The Houston Rockets want to trade for the Knicks Carmelo Anthony in the worst way. The only problem seems to be they want to off load Ryan Anderson and the $61 million remaining on his contract to do it and for perfectly obvious reasons, New York isn’t interested. So, is there another NBA GM willing to risk their career to help facilitate this trade?
Other than the season-ending neck injury in 2013-14 and the typical 10-20 games he’s missed each season since then, Anderson is a reliable stretch-four. Sure he rebounds like a guard and his defense is suspect, but he does stretch the floor.
Last year he averaged 13.6 points per game, right about his career average, but is that enough production for a $20 million per year player? How many first round draft picks should a team with salary cap space be demanding to absorb a contract of this – even by today’s standards – massive proportions that doesn’t go away for three years? It’s hard to imagine just one first round pick would be enough for a third team taking on what would be almost certainly be considered a salary dump.
A big problem is the Rockets traded away their 2018 first round draft pick to the Clippers when they acquired Chris Paul and the Knicks were thinking they deserved a draft pick as part of this trade, not give a pick away to be rid of Melo.
While no one should ever be surprised by an off the wall decision from an NBA GM, taking on a contract like Anderson’s is usually something one would expect the Knicks would do and they’ve already said no. The Nets got a first, a second and dumped a small contract back when they absorbed DeMarre Carroll and his $30 million remaining over two years from Toronto. They are going to want a lot more to fit the bulk of Anderson’s contract into their remaining space.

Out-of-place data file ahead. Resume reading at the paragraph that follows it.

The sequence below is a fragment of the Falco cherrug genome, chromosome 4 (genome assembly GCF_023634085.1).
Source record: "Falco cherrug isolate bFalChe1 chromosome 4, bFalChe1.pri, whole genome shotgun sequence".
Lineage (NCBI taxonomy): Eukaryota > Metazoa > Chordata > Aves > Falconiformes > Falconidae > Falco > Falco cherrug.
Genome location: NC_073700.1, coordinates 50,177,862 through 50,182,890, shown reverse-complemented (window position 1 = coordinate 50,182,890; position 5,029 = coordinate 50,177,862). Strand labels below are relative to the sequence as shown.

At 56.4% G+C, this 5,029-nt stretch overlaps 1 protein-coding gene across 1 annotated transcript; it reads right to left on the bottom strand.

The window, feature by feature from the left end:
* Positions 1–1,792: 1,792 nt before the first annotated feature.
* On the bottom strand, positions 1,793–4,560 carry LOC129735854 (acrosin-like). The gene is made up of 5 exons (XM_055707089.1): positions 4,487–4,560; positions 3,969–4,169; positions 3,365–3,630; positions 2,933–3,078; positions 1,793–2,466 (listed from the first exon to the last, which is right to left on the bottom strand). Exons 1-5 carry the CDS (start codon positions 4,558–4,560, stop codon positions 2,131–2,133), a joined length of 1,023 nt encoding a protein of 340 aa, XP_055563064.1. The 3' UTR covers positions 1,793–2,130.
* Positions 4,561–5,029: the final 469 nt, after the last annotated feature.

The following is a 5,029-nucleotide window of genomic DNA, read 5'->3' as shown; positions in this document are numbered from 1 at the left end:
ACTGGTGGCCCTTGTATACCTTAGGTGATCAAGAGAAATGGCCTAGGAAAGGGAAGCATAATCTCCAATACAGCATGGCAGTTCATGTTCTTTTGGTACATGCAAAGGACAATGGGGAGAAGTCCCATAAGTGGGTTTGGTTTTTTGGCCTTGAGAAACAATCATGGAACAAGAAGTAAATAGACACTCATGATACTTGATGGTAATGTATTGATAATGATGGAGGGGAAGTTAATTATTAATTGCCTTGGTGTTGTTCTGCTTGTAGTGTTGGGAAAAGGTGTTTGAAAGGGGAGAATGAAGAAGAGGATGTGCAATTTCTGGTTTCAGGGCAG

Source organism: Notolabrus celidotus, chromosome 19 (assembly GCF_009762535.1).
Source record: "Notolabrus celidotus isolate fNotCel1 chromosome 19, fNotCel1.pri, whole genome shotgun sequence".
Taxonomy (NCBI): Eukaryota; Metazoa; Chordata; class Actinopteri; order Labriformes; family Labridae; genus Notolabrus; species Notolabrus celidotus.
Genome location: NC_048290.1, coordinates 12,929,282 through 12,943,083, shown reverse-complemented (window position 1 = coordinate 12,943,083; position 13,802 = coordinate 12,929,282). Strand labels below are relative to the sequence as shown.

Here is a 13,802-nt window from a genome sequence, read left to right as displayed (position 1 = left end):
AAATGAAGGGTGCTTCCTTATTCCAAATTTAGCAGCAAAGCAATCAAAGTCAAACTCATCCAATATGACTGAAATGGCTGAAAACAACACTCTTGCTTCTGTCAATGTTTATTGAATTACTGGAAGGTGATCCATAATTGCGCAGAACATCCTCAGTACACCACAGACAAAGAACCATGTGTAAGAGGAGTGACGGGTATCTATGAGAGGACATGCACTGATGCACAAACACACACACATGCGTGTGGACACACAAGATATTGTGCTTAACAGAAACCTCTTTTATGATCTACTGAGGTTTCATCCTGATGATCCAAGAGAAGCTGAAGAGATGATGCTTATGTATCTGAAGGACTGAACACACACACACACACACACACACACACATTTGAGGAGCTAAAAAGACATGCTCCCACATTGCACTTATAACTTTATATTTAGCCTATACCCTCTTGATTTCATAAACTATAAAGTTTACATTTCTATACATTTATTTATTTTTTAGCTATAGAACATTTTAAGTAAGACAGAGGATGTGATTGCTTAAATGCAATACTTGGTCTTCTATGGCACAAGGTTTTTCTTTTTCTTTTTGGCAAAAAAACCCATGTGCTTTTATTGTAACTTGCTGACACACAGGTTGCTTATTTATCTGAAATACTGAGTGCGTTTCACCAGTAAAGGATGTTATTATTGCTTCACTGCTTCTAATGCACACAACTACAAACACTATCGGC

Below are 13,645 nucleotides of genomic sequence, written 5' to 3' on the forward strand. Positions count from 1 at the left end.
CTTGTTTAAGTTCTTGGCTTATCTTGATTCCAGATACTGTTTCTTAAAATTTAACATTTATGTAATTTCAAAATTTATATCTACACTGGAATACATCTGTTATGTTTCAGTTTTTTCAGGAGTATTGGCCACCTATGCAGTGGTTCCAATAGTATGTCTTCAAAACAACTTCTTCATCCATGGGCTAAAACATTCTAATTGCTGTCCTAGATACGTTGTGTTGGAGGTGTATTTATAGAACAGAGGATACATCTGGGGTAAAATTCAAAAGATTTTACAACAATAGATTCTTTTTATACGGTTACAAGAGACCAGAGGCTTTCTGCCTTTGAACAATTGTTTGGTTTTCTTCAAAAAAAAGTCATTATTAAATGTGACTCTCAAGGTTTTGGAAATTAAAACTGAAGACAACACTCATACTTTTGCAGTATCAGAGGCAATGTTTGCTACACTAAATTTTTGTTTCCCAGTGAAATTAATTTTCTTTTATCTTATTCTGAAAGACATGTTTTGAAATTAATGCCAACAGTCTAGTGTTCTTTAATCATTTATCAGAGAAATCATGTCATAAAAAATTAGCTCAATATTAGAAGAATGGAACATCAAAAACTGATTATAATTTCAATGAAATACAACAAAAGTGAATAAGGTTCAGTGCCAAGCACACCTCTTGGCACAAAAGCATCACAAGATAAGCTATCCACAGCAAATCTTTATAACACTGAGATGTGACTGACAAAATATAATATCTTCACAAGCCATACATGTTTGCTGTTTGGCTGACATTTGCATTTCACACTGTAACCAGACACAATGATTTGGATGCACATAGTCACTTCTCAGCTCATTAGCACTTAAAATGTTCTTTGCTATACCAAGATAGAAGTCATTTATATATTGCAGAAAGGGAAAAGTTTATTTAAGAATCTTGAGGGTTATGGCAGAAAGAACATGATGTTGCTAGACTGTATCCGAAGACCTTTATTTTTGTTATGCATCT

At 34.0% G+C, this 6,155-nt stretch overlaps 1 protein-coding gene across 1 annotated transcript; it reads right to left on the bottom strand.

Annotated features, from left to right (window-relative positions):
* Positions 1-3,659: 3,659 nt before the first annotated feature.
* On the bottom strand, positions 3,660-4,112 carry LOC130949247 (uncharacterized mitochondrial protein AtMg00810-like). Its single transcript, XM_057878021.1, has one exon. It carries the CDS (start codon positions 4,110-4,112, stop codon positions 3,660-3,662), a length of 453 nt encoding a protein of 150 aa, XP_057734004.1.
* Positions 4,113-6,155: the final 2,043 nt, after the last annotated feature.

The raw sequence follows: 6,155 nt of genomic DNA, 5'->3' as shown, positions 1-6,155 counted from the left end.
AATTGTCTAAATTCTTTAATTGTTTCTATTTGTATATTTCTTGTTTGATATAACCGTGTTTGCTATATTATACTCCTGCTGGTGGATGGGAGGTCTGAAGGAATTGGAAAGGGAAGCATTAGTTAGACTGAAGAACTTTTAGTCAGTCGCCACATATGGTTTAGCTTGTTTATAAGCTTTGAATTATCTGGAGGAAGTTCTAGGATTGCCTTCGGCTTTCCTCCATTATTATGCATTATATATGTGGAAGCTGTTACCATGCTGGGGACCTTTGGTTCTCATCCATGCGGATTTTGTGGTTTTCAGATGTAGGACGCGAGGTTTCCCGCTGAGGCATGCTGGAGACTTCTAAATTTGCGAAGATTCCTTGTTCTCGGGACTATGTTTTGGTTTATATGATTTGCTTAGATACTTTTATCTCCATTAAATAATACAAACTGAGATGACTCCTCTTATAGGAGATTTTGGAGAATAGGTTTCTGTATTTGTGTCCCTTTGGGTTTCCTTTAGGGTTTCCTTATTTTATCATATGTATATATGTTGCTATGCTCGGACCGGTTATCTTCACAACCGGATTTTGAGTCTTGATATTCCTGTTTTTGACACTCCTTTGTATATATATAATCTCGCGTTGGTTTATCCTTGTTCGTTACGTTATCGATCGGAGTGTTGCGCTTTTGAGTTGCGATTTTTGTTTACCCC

Trading Anderson to a team over the cap means the Knicks have to want the players another GM was willing to give up. It’s almost certain, that’s just shifting the problem further out and for maybe the first time in a long while, the Knicks aren’t going to be the team that gets fleeced.
When you sign a one-dimensional stretch-four to an $80 million contract, generally speaking, he’s yours, right to the end. If the Rockets really want Melo, unless they can find a (few) GM(s) willing to risk his career to help out, they are going to have to dig a little deeper and sacrifice some players other teams might actually think are on good contracts.
Daryl Morey is really going to earn his salary working this deal.
Stephen Brotherston covers the Toronto Raptors and visiting NBA teams at the Air Canada Centre and is a member of the Professional Basketball Writers Association.